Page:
A healthy adult takes about 10,000 steps a day. How many do you take?
What is a wart?
A wart is a growth of cells in the outer layer of skin, the end result of the human papillomavirus (HPV) entering through a small break in the skin. The break will often be painless and too small to see. There are several types of HPV that can cause warts to develop on your feet. The size of and pain associated with warts is quite variable. For example, small warts can be extremely painful and large warts can be painless. Warts often cause more pain when squeezed than when direct pressure is applied.
Sometimes warts are called:
- Plantar warts
- Verruca or verruca pedis
Warts that develop on the sole of the foot are usually quite flat. This is in contrast to warts that develop on non weight-bearing skin, such as the back of a hand, which are more likely to be prominent. A strange fact is that normal skin lines don’t usually run through a wart. You may instead see tiny black spots.
What causes warts?
Because they are caused by a virus, warts are highly contagious. The most common way to get one is direct skin-to-skin contact, such as shaking hands with someone who has a wart on their hand. You can also get a wart from inanimate objects, like towels that have been used by someone with a wart. This doesn’t mean you should stop shaking people’s hands or going to the gym (nice try!). Just try to avoid touching a wart directly and being barefooted in areas that other people are likely to stand barefooted.
Treatment for warts
Firstly, it’s important to realise that most warts go away by themselves as your body fights the virus. But it can take months or even years, so many people decide to say ‘See ya later, wart!’ earlier than this. There are plenty of old wives’ tales out there about treating warts — we’ve heard everything from applying duct tape to banana peels! For warts on the foot, many people try over-the-counter treatments first. But most of them are made of low-concentration salicylic acid, which often isn’t strong enough to kill the warts but damages the healthy, surrounding skin.
Many podiatrists and doctors favour the use of liquid nitrogen (dry ice) or acid. Treating plantar warts with dry ice usually hurts and is often ineffective due to the thickness of the skin. Kids hate it! Strong acid can be effective but treatment is usually prolonged and requires you to do a lot of work between appointments, including keeping the dressing dry. Good luck with that!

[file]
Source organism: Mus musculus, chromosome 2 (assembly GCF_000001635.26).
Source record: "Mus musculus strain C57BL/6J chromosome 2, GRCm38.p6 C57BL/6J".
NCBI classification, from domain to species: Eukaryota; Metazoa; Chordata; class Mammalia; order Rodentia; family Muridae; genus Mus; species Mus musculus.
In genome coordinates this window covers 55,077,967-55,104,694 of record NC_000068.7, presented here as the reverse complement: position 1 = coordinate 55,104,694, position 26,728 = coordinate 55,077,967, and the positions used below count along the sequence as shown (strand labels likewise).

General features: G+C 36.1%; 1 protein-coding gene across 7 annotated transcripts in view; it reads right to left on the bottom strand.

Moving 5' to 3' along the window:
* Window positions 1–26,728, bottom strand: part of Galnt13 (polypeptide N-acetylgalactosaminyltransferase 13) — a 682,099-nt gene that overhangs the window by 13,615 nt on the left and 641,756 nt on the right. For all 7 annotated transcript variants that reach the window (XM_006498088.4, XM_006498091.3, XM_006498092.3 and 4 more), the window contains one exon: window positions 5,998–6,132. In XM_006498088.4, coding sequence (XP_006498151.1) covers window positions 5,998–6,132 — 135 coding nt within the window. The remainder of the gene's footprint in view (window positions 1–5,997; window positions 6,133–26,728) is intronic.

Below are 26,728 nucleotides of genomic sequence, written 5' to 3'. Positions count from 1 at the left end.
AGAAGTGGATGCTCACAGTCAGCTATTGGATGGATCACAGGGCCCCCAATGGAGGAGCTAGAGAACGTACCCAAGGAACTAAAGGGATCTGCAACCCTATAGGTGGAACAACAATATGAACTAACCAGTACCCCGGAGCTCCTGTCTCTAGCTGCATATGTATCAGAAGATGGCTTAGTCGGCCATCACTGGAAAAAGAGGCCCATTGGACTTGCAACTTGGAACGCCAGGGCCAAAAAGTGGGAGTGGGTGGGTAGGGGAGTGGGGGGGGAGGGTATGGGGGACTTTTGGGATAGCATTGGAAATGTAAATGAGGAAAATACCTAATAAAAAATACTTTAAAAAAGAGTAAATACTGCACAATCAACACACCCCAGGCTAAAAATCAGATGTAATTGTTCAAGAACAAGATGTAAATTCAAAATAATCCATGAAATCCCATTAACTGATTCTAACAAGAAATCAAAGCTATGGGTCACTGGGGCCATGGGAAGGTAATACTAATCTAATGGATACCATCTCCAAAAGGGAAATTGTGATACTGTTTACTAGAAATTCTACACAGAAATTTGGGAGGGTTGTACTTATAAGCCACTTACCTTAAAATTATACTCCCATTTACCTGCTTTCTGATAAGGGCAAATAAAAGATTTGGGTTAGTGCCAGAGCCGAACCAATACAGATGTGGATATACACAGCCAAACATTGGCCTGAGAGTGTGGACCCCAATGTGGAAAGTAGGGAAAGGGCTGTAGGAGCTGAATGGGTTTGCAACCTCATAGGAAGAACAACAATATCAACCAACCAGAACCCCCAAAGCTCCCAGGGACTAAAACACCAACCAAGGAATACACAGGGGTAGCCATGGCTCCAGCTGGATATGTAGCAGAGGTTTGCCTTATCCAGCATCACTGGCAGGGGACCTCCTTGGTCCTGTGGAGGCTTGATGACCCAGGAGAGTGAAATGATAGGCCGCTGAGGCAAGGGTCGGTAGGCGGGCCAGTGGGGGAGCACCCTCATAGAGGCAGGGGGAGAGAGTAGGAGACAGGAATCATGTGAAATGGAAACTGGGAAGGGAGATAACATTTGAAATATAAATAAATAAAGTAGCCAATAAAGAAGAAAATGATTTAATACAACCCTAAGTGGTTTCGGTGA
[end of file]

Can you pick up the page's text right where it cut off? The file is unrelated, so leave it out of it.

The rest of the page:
At Fairfield Podiatry, we do things differently. We prefer to treat warts with beetle juice. What?! Yes, we use a topical treatment called Cantharone, which is derived from blister beetles. It’s a blister causing agent that, in our humble opinion, is by far the most effective topical wart treatment. The best thing is that it’s extremely rare for children to experience pain following application of Cantharone. No food bribes necessary! Adults may experience mild, short-term discomfort but the trade-off is that you don’t need to do much between appointments. While Cantharone is increasing in popularity among health professionals, very few have been trained properly or have as much experience with its use as our podiatrists.
If your warts are widespread, a treatment option that’s designed to kick-start your immune system may be the way to go. In this case, you’ll probably need to consult a dermatologist but we can explain the process and help with a referral. If all else fails, you may need to have a minor surgical procedure called curettage. Don’t stress though — this is a rarity these days.
With so many treatment options available, you can be pretty confident you’re dealing with a common but tricky problem. To avoid wasting time and money, book in for a chat today.